Rent control is a poor solution to the affordable housing problem because it doesn’t address underlying causes, according to housing experts who spoke at a webinar last week sponsored by Boston College and Harvard law programs.
The two experts, Jenny Schuetz of the Brookings Institute’s Metropolitan Policy Program and Lane Freeman, a professor in the urban planning program at Columbia University, spoke at an event sponsored by the Rappaport Center for Law and Public Policy at Boston College Law School and the Rappaport Institute for Greater Boston at Harvard University’s Kennedy School of Government.
As housing costs rise more rapidly than inflation or household income, an increasing number of families are spending more than 30 percent of income on housing. That’s particularly true in high-cost coastal markets such as Boston, New York and San Francisco. That has prompted some tenant advocacy groups to press city and state governments for more rent control, which limits how much landlords can raise rents.
Rent control may alleviate pressure on some renters, but it makes the problem worse to the degree that it hinders the ability to do what is needed, Freeman and Schuetz said. “The problem with rent control is that it doesn’t fix the underlying problems,” Schuetz said.
Schuetz identified three critical areas of housing affordability that are not helped by rent control. One is the lack of housing stock. The U.S. has a long-term undersupply of housing relative to growth in the number of households. Rent control suppresses development when developers can’t meet targeted returns.
Another issue with rent control is that by limiting property owners’ income, it takes away the incentive to renovate older properties, Schuetz said. That contributes to decaying and obsolete housing stock in poor neighborhoods. Plus, to the degree it disincentivizes repairs and upgrades of energy-efficient systems, it contributes to the climate change problem.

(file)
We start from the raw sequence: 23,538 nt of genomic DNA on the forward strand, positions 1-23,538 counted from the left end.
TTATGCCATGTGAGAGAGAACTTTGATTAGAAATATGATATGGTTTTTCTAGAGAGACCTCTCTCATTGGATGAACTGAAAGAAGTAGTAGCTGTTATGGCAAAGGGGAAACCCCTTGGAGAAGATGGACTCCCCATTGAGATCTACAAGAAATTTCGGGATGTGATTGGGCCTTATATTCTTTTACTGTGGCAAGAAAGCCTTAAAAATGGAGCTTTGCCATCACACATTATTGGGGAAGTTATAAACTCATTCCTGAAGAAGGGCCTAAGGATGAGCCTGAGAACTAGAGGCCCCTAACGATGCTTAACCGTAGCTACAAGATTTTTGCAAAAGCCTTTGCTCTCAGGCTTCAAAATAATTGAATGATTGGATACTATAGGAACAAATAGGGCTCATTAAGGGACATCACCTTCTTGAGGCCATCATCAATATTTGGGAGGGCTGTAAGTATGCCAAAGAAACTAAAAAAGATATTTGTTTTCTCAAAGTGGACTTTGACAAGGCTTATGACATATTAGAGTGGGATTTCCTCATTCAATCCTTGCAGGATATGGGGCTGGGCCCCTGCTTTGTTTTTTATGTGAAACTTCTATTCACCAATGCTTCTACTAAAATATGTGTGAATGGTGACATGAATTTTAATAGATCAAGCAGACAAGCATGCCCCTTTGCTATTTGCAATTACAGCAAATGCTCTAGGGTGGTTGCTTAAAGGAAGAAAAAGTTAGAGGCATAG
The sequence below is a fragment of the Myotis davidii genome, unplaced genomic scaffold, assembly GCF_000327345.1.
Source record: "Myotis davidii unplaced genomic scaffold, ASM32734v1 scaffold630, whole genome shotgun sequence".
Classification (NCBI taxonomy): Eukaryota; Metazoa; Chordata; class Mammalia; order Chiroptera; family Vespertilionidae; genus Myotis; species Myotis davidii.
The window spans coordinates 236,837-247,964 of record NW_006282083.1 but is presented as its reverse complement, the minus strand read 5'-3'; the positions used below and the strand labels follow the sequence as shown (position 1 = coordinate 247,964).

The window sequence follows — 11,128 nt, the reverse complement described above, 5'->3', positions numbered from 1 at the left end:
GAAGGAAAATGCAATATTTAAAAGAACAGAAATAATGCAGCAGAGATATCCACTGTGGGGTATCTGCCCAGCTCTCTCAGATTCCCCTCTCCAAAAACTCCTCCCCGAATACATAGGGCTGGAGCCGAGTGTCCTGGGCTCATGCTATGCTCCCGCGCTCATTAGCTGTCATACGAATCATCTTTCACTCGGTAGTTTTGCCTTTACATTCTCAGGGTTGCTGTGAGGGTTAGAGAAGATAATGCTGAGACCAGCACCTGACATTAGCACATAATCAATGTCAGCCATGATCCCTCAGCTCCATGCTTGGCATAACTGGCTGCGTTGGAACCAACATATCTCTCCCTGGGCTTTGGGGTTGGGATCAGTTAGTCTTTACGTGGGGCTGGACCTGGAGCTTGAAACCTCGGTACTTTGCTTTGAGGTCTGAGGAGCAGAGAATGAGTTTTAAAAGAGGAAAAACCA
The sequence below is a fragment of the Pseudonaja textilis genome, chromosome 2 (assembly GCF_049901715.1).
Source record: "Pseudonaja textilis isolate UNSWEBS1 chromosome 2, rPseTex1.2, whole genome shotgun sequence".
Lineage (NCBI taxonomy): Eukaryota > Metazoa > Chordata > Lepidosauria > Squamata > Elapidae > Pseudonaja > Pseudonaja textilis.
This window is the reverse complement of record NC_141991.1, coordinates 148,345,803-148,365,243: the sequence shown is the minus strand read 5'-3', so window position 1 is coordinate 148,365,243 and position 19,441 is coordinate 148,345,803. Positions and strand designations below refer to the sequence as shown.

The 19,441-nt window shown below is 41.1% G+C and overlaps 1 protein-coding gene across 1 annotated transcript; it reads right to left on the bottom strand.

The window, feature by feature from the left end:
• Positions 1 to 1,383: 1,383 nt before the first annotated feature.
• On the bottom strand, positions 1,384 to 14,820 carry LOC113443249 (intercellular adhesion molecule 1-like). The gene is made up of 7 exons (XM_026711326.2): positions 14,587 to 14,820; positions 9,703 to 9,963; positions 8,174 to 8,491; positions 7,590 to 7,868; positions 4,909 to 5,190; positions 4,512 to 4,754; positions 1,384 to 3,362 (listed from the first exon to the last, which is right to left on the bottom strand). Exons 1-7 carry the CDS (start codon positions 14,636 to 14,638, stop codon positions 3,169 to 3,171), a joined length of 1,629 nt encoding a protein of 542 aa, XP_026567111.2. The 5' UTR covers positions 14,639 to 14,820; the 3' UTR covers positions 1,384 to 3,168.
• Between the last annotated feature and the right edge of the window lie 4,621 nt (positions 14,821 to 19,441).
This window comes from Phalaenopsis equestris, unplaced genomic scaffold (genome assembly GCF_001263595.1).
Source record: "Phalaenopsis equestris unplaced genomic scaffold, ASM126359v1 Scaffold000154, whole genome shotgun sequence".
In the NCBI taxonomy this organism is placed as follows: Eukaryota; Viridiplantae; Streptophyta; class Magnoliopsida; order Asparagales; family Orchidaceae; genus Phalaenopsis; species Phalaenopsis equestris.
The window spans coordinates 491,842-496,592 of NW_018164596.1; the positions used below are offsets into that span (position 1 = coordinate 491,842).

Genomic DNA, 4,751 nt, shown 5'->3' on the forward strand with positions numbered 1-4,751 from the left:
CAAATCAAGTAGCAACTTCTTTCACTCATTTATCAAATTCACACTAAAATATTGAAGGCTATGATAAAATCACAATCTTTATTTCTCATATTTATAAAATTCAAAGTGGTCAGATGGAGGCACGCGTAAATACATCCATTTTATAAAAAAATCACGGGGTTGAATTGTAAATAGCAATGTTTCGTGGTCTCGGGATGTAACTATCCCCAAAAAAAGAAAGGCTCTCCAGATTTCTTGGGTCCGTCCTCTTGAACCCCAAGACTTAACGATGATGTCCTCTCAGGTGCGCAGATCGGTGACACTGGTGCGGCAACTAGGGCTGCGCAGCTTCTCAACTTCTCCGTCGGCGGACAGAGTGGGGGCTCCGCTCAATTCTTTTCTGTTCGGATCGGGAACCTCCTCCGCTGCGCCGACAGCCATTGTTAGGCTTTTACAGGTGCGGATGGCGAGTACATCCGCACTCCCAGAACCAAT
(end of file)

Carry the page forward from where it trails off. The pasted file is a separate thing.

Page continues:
What’s more, rent control doesn’t do anything to solve the income part of the equation, the growing gap between market-rate rents and incomes of lower-wage workers, Schuetz said. Studies show that lower-income households are more likely to be burdened by rental costs.
The most efficient solutions to housing affordability would be to extend use of housing vouchers and direct subsidies to renters, and policies that increase the development of more housing. However, the panelists noted that solutions that involve spending by cash-strapped governments and unpopular development are difficult to implement.
“There is a lack of political will to implement these solutions,” Freeman said. “It’s easy to say we need to allow more housing to be built, but that tension is not easily resolvable because people want to live in communities where people feel connected and safe.”
Asked how the pandemic had impacted thinking about affordable housing, the panelists noted that it demonstrated the need to improve housing aid infrastructure. The federal government passed $46 billion of renter assistance programs in December 2020 and January 2021, but distributing the aid has
been painfully slow and cumbersome. Schuetz suggested a federal rental registry that would enable aid to be distributed through the Internal Revenue Service rather than local governments.
Freeman said that local governments that control development must consider the larger picture and advocated for federal incentives that would encourage localities to allow more housing to be built. “We need to address the supply side of housing,” he said.